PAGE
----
The common bile duct delivers the bile to the duodenum, where it emulsifies large fat droplets into smaller ones that can be broken down by lipase enzymes. Bile also helps the absorption of the fat-soluble vitamins A, D, E, and K. After delivering the bile, the common bile duct passes through the pancreatic duct to also receive pancreatic juices needed for digestion.

Once the food has been digested, the gallbladder relaxes again to continue concentrating and storing bile until the next meal.

What Causes the Gallbladder to Fail?

Gallbladder disease occurs when there is some obstruction or interference with the flow of bile out of the gallbladder. This typically leads to inflammation, pain, infection, and sometimes rupture of the gallbladder.

There are several common conditions that can cause the gallbladder to fail:


Gallstones are the most frequent cause of gallbladder problems. Gallstones form when bile contains too much cholesterol, bilirubin, or calcium. The stones can range from microscopic to larger than a golf ball.

Gallstones lodge in the neck of the gallbladder blocking bile flow. This causes bile and pressure to build up, resulting in inflammation and sometimes infection, a condition called cholecystitis.

If gallstones move out of the gallbladder and lodge in other ducts, they can obstruct the flow of bile and pancreatic enzymes needed for digestion. This can lead to inflammation of the pancreas known as gallstone pancreatitis.


Cholecystitis means inflammation of the gallbladder. It occurs most often when gallstones block the cystic duct. Besides gallstones, other less common causes include bile duct infections, tumors, certain medications, and serious illnesses.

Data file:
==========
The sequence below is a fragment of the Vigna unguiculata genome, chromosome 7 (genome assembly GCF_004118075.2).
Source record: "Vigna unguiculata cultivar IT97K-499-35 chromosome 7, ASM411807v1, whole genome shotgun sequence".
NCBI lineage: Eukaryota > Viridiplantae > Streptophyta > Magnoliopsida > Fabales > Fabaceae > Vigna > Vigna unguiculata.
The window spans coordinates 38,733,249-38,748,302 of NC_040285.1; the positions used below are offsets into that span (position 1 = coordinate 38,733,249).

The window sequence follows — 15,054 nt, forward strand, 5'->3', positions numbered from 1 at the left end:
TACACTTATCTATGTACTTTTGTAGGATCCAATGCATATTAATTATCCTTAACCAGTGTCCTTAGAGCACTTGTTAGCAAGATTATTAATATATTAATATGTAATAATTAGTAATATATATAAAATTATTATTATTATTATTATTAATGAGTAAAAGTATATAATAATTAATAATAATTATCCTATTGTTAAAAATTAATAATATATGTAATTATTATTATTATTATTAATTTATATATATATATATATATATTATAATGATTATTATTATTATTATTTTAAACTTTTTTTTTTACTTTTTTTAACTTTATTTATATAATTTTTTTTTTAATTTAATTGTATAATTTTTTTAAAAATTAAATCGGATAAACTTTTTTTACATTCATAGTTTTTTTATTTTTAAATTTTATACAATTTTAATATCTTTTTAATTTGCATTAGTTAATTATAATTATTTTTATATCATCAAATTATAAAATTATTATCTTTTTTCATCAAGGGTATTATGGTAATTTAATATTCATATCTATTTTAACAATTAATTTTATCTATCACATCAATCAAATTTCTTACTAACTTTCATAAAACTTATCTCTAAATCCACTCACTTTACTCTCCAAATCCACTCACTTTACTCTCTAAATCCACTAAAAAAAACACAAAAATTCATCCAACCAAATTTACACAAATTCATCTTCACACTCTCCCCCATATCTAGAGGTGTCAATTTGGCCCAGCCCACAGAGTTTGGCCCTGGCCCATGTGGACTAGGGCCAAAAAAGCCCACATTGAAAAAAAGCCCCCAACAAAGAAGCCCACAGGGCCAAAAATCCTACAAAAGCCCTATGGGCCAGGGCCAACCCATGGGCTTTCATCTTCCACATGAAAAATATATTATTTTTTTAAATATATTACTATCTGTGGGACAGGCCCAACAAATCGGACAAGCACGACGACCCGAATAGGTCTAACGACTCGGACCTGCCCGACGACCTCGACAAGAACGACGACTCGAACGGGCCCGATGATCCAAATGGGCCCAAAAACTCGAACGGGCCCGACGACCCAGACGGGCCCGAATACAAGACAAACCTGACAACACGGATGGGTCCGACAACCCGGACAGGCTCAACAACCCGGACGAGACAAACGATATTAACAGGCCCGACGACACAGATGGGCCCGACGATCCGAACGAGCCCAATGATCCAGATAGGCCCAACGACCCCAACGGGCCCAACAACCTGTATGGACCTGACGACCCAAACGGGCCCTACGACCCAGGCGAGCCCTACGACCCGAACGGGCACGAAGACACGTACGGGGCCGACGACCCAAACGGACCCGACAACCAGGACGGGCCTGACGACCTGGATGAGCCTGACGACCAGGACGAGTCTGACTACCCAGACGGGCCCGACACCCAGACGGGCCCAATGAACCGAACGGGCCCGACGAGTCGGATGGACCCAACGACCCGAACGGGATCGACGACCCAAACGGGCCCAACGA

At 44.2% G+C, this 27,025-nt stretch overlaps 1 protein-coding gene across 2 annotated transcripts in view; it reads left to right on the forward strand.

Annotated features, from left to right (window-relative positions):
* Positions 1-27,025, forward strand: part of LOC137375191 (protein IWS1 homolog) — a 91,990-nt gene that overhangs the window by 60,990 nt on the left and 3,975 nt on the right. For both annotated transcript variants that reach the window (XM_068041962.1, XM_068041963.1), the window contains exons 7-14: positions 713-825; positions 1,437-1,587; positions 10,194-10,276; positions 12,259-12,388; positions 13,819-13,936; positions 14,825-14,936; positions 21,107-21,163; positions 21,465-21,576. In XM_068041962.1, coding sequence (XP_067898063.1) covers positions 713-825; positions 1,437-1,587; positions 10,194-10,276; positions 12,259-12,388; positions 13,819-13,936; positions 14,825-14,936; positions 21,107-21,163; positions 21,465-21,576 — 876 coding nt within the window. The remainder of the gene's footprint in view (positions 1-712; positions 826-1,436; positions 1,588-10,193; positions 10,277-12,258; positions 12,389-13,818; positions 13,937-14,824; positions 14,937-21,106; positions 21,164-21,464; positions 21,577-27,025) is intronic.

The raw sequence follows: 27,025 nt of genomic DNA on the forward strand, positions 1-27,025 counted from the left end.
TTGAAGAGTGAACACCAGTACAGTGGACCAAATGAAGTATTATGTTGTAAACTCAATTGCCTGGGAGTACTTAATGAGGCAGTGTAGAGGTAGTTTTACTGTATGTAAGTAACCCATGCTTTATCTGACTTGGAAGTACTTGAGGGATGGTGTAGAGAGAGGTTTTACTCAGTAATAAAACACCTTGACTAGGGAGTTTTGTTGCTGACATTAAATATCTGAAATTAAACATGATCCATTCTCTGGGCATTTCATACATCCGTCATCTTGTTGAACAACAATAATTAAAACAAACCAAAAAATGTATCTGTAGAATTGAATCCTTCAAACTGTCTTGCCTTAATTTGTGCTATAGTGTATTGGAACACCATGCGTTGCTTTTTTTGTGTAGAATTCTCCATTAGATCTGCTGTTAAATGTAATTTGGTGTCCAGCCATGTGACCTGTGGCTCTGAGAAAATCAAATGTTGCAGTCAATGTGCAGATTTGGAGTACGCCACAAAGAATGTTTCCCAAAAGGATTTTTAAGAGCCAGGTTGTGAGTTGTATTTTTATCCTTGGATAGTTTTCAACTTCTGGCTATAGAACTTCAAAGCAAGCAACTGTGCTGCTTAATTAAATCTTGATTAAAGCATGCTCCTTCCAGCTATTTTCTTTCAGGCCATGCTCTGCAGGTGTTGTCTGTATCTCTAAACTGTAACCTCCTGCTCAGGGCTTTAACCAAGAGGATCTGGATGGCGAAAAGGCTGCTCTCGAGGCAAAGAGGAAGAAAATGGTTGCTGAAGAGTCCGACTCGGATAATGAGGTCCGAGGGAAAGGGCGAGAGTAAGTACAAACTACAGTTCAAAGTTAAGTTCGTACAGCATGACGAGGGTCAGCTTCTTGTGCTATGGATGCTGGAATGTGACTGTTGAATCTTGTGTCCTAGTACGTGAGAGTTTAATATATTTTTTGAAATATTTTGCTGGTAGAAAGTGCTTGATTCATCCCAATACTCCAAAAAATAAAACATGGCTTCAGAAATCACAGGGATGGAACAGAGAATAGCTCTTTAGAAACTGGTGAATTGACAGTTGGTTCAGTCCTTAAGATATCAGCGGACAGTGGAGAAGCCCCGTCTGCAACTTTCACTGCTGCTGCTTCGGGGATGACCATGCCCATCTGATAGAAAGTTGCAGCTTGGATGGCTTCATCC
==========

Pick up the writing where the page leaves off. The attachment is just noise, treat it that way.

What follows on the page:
Acute cholecystitis comes on suddenly and causes intense pain and fever. Without treatment, it can lead to serious complications like gallbladder rupture. Chronic cholecystitis is milder but can recur over time.

Gallbladder Cancer

Cancer in the gallbladder is rare overall but is one of the most common cancers of the digestive tract. Gallstones, chronic inflammation, and infections may increase risk.

Symptoms can include abdominal pain, nausea, vomiting, weight loss, and fever. Unfortunately gallbladder cancer is often detected late when it has spread to other organs.

Bile Duct Problems

Conditions that block or restrict bile ducts can lead to gallbladder problems. Causes include gallstones, narrowed or scarred ducts, tumors, infections, injury, and pancreatitis.

When bile flow is reduced, bile backs up in the gallbladder causing swelling and pain. Bile duct blockages can be serious since bile is needed for digestion.

Rapid Weight Loss

Losing weight very quickly can prevent the gallbladder from emptying properly. When the body metabolizes fat during rapid weight loss, extra cholesterol is sent to the gallbladder, which can cause gallstone formation.

Crash diets and bariatric weight loss surgery are linked to higher gallstone risk. Gallstones are common after gastric bypass surgery. Gradual weight loss is less likely to affect the gallbladder.

Symptoms of a Failing Gallbladder

Symptoms of gallbladder problems often depend on the specific condition causing the failure. However, some general symptoms include:

Pain in Upper Abdomen

Most conditions cause right upper abdominal pain, usually just below the ribs where the gallbladder is located. Gallbladder pain may radiate to the right shoulder or back. It is often triggered by eating a fatty meal.

Nausea and Vomiting

Nausea and vomiting can accompany gallbladder pain. Nausea after eating may occur as food passes through the swollen and inflamed gallbladder.